Blog Post

The doctor will see you now: Remotely

By Jay Nachman

Prior to COVID-19, telemedicine had received spotty reception from health insurers and providers. But the pandemic has vastly increased the use and effectiveness of telemedicine.

According to Dr. Andrew E. Chapman, co-director of the Senior Adult Oncology Center at the Sidney Kimmel Cancer Center at Jefferson Health, the hospital began ramping up its use of telemedicine about five years ago after concluding that it would be an essential element in the future of health care delivery.

Chapman said that telemedicine proved to be a good way for patients to “visit” in between chemotherapy appointments, which take place every three or four weeks. “We could have a check-in with them to ensure sure they were tolerating things well,” Chapman said. “It was more than just a phone call. This enabled us to actually have a visit with the patient where we could do an exam and physically see them.”

The Sidney Kimmel Cancer Center recognized that because of time constraints, distance or other issues, some older adults would have difficulty coming into Center City for a two-hour Geriatric Oncology Assessment. “We started doing telehealth, multi-disciplinary evaluations for these patients so that they could get this highly specialized care that they wouldn’t otherwise have access to,” he said.

Because of its ongoing experience with telehealth, Jefferson Health was able to flip virtually overnight from office visits to telehealth visits. To facilitate that switch, task force members reached out to patients and caregivers prior to a visit to make sure they had adequate equipment. Social workers in the department went so far as finding funding to provide smartphones for patients who did not have them.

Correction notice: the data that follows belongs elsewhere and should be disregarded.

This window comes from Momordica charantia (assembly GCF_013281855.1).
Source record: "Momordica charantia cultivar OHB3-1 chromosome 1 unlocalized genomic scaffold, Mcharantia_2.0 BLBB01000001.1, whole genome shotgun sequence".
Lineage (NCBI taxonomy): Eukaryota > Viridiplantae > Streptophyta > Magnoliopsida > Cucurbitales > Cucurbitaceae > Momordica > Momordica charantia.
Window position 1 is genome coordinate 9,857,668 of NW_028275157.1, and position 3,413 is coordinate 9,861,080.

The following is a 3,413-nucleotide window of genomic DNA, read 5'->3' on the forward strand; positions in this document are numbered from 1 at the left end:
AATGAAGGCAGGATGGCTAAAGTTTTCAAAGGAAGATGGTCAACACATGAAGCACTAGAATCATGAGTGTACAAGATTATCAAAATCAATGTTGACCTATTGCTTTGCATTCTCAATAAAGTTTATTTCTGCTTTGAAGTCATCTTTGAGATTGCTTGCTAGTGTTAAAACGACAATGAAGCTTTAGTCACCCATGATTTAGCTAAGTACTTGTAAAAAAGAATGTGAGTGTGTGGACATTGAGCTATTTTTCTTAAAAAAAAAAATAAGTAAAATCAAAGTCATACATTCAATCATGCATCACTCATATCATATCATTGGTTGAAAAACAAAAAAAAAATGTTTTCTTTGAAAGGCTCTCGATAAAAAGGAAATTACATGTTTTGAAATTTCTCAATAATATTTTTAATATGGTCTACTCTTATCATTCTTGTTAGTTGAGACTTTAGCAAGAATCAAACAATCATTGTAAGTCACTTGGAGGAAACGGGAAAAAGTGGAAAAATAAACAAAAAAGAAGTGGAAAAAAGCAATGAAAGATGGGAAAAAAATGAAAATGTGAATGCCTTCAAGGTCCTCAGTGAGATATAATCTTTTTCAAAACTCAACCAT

“We know that older adults can certainly participate in telehealth visits,” Chapman said. “We’ve learned that they ike doing telehealth visits when appropriate. If there’s any reason or issue why they can’t get into the office, they’re very accepting of this. Many older adults are actually quite digitally literate.”

Currently, the telehealth physical exam is visual and auditory. “You can hear someone’s breathing, and you can see various things,” Chapman said. “But you can’t feel things. There are some limitations in the exam.”

A lot of the physical examination information can still be gathered during a telehealth visit. According to Chapman, they’ve taught patients how to take their own vital signs, count their respirations and check their pulse.

“It’s not perfect yet, but it’s continuing to improve,” Chapman said.

At MossRehab, the telehealth unit was set up when the pandemic hit. Now, the hospital has an organized system in place. Telehealth lends itself “quite nicely” to the work Dr. Chris Plastaras does as MossRehab’s clinical director of musculoskeletal spine and sports rehabilitation medicine.

“Most of my physical examination is watching how people move, how they compensate for a particular joint problem, an observational functional assessment,” Plastaras said. “As long as I can see
the patient and have them follow commands and move around and do things, than we can get a lot of information in the musculoskeletal health realm. So this is particularly helpful for neck, low back pain and hip pain.”

The initial telehealth challenge was getting people on their devices with the apps up and running. Once connected, Plastaras said he has been able to direct patients through exercises on the first visit.

Plastaras asks his patients to place the camera on the ground “We want proper distance from the camera, so I can see their whole body but they also can still hear my instructions,” he said.

“For people who are not tech savvy or people are just not comfortable with the fancy phones, it can be scary,” Plastaras said. “What it comes down to is patience. Once they get set up, they become very comfortable and they’re like, ‘I can’t wait to talk to you next week.’ I have many people in their 70s and 80s doing this and doing it quite well.”

Looking to the future, a lot of post-surgical care can be augmented by telehealth visits. It can also be used by other health care providers, besides physicians. MossRehab is exploring ways to conduct telehealth visits with a physical therapist, speech pathologist, nutritionist or psychologist, Plastaras said. “There’s a lot of different ways to use this technology.”

Jay Nachman is a freelance writer in Philadelphia who tells stories for a variety of clients.